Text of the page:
This week marks the 66th anniversary of Jackie Robinson's historic 1947 major league debut that opened the gates of professional baseball for minorities. And Brian Helgeland's "42," a drama bringing that story to life, is now playing at local theaters.
What better time to review some of the best movies ever made on the subject of America's national pastime?
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Some titles didn't make this list because they don't deserve to, such as the sexist comedy "Major League" and the anemic remake of "Angels in the Outfield."
Others, such as the nostalgically sentimental "The Sandlot," immigrant-themed "Sugar" and the documentary "The Life and Times of Hank Greenberg," are still worth viewing. But they can't all fit in a top 10 list.
Speaking of which, here come 10 pitches for the best baseball motion pictures:
10. "Fear Strikes Out" (1957) -- Long before he went psycho for Alfred Hitchcock, Anthony Perkins brought his twitchy, neurotic acting style to the role of Jimmy Piersall, the Boston Red Sox player who suffered an emotional breakdown because of the constant pressure exerted by his control-freak father (played by Karl Malden) to succeed in sports.
Robert Mulligan's movie contains the memorable, telling scene of Piersall's breakdown when he maniacally climbs the backstop after smashing in a home run.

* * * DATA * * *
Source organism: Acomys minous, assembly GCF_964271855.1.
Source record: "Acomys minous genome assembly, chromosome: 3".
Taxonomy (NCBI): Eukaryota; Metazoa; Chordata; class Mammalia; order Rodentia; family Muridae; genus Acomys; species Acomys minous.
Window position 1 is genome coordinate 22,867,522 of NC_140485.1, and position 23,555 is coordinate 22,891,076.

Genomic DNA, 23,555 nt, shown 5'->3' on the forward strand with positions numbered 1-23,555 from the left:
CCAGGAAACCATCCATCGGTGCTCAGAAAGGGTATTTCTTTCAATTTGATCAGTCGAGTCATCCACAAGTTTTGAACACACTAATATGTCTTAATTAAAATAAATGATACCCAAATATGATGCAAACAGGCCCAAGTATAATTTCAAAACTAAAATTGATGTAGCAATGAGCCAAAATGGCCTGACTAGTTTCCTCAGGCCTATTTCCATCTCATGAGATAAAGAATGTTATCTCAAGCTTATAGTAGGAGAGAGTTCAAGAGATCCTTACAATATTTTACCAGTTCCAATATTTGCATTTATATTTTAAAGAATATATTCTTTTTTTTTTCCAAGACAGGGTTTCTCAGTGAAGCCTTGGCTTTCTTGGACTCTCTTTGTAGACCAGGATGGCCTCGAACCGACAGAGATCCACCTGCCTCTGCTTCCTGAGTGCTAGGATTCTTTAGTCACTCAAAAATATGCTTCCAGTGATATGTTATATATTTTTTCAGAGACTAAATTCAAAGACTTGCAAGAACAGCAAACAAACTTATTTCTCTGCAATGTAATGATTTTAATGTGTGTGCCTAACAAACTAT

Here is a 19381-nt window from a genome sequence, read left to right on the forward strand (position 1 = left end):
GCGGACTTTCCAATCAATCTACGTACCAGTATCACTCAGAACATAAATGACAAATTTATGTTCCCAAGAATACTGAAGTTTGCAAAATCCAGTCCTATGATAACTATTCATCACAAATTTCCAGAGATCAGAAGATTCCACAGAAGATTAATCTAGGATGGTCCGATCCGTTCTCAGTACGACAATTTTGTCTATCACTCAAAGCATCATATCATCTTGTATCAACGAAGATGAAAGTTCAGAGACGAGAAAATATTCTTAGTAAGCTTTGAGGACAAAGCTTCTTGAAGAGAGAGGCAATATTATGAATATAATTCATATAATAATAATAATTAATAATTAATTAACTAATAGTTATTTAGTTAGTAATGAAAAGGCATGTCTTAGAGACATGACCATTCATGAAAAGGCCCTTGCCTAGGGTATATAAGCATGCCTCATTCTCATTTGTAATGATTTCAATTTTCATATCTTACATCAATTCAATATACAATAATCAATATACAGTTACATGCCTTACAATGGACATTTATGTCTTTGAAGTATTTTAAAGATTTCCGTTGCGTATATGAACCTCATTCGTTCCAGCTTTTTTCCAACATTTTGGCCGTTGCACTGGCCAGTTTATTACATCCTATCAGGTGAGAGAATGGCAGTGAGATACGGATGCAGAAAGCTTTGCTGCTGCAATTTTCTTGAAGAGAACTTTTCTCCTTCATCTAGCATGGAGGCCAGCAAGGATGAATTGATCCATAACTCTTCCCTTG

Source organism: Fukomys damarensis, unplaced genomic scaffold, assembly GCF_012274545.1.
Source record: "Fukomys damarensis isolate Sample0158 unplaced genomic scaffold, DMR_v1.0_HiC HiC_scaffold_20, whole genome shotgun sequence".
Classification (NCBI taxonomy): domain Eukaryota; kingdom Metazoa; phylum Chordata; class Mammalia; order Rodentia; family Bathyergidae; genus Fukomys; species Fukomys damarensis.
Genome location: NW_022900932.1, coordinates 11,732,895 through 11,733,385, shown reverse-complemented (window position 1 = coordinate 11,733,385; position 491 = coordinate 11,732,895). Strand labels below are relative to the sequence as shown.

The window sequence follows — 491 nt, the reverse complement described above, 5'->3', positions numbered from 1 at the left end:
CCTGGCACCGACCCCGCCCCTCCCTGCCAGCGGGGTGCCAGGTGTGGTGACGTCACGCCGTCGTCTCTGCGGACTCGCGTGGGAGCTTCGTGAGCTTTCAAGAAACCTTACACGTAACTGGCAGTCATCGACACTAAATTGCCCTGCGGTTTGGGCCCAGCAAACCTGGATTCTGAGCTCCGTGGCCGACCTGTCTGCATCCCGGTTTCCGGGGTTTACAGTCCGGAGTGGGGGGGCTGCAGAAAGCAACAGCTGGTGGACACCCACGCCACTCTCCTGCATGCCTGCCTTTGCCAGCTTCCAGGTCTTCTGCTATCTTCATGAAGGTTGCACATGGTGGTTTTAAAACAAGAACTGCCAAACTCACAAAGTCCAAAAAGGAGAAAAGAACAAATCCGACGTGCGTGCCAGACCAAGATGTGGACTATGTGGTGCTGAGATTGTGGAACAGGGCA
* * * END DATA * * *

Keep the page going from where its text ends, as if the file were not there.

9. "The Rookie" (2002) -- John Lee Hancock's drama centers around high school science teacher Jim Morris (perfectly cast Dennis Quaid) who discovers he has a 98-mph pitching arm at the age of 35. He goes for the dream of being a professional ballplayer, even though his father (Brian Cox) never supported him playing baseball as a youth.
Here, we've got a wonderfully wrought father/son story advocating the courage to pursue your dreams. Plus, it's all true. (I interviewed the real Morris and he said so.)
8. "Pride of the Yankees" (1942) -- Gary Cooper plays legendary Lou Gehrig in Sam Wood's well-written, sharply photographed biographical drama of the New York Yankees player who inspired a nation before succumbing to the disease that now bears his name. Cooper was a righty. Gehrig was a lefty. So Cooper wore a uniform with the numbers reversed and ran to third base instead of first, so that when the footage was reversed, he would appear to be swinging from the left side of home plate, By the way, Babe Ruth appears as himself along with Walter Brennan and Dan Duryea.
7. "Eight Men Out" (1988) -- Chicago's great Studs Terkel plays sports journalist Hugh Fullerton in John Sayles' savvy look at the scandal that swept the 1919 Chicago White Sox into sports infamy. Gamblers target financially needy players to throw games, Many take the deal, but not Buck Weaver (Evanston native John Cusack), who still becomes tainted by the scandal. Christopher Lloyd, Charlie Sheen, David Strathairn and D.B. Sweeney co-star in this straightforward indictment of team owner Charles Comiskey's tightfisted refusal to share the wealth with his players.